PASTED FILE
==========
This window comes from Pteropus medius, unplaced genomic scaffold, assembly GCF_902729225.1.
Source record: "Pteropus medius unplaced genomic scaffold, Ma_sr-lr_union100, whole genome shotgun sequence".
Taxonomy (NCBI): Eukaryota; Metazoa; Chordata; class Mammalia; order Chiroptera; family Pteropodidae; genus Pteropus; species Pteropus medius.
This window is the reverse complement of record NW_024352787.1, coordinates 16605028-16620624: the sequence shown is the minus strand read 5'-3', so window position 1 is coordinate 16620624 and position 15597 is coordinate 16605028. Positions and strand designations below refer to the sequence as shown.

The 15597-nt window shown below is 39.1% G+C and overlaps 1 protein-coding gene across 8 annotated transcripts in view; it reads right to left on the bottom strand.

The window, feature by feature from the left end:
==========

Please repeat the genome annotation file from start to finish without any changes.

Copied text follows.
This window comes from Pteropus medius, unplaced genomic scaffold, assembly GCF_902729225.1.
Source record: "Pteropus medius unplaced genomic scaffold, Ma_sr-lr_union100, whole genome shotgun sequence".
Taxonomy (NCBI): Eukaryota; Metazoa; Chordata; class Mammalia; order Chiroptera; family Pteropodidae; genus Pteropus; species Pteropus medius.
This window is the reverse complement of record NW_024352787.1, coordinates 16605028-16620624: the sequence shown is the minus strand read 5'-3', so window position 1 is coordinate 16620624 and position 15597 is coordinate 16605028. Positions and strand designations below refer to the sequence as shown.

The 15597-nt window shown below is 39.1% G+C and overlaps 1 protein-coding gene across 8 annotated transcripts in view; it reads right to left on the bottom strand.

The window, feature by feature from the left end: